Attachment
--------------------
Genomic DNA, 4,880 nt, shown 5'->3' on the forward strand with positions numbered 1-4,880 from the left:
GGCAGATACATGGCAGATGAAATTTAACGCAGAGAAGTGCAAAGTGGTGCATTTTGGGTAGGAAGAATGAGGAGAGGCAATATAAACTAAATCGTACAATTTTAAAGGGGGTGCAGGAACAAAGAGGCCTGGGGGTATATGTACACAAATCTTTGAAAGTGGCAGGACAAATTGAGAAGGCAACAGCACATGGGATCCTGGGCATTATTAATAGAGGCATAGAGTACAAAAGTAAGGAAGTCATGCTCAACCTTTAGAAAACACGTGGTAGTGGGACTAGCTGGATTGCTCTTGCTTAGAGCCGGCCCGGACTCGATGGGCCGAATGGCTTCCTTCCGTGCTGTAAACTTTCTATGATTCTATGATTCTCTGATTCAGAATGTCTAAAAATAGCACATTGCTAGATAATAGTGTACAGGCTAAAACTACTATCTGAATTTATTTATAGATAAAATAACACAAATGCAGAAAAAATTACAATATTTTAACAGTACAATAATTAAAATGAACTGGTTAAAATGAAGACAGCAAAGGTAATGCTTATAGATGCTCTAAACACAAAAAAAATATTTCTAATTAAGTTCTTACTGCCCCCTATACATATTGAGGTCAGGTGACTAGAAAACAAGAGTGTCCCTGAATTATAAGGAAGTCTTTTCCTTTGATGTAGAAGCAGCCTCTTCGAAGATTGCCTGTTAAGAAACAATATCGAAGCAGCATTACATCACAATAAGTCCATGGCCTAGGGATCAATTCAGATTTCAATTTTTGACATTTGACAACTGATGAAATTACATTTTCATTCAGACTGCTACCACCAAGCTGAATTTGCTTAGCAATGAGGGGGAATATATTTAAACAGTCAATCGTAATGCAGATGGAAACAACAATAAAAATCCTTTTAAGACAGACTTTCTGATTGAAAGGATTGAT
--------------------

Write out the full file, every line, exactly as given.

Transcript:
Genomic DNA, 4,880 nt, shown 5'->3' on the forward strand with positions numbered 1-4,880 from the left:
GGCAGATACATGGCAGATGAAATTTAACGCAGAGAAGTGCAAAGTGGTGCATTTTGGGTAGGAAGAATGAGGAGAGGCAATATAAACTAAATCGTACAATTTTAAAGGGGGTGCAGGAACAAAGAGGCCTGGGGGTATATGTACACAAATCTTTGAAAGTGGCAGGACAAATTGAGAAGGCAACAGCACATGGGATCCTGGGCATTATTAATAGAGGCATAGAGTACAAAAGTAAGGAAGTCATGCTCAACCTTTAGAAAACACGTGGTAGTGGGACTAGCTGGATTGCTCTTGCTTAGAGCCGGCCCGGACTCGATGGGCCGAATGGCTTCCTTCCGTGCTGTAAACTTTCTATGATTCTATGATTCTCTGATTCAGAATGTCTAAAAATAGCACATTGCTAGATAATAGTGTACAGGCTAAAACTACTATCTGAATTTATTTATAGATAAAATAACACAAATGCAGAAAAAATTACAATATTTTAACAGTACAATAATTAAAATGAACTGGTTAAAATGAAGACAGCAAAGGTAATGCTTATAGATGCTCTAAACACAAAAAAAATATTTCTAATTAAGTTCTTACTGCCCCCTATACATATTGAGGTCAGGTGACTAGAAAACAAGAGTGTCCCTGAATTATAAGGAAGTCTTTTCCTTTGATGTAGAAGCAGCCTCTTCGAAGATTGCCTGTTAAGAAACAATATCGAAGCAGCATTACATCACAATAAGTCCATGGCCTAGGGATCAATTCAGATTTCAATTTTTGACATTTGACAACTGATGAAATTACATTTTCATTCAGACTGCTACCACCAAGCTGAATTTGCTTAGCAATGAGGGGGAATATATTTAAACAGTCAATCGTAATGCAGATGGAAACAACAATAAAAATCCTTTTAAGACAGACTTTCTGATTGAAAGGATTGAT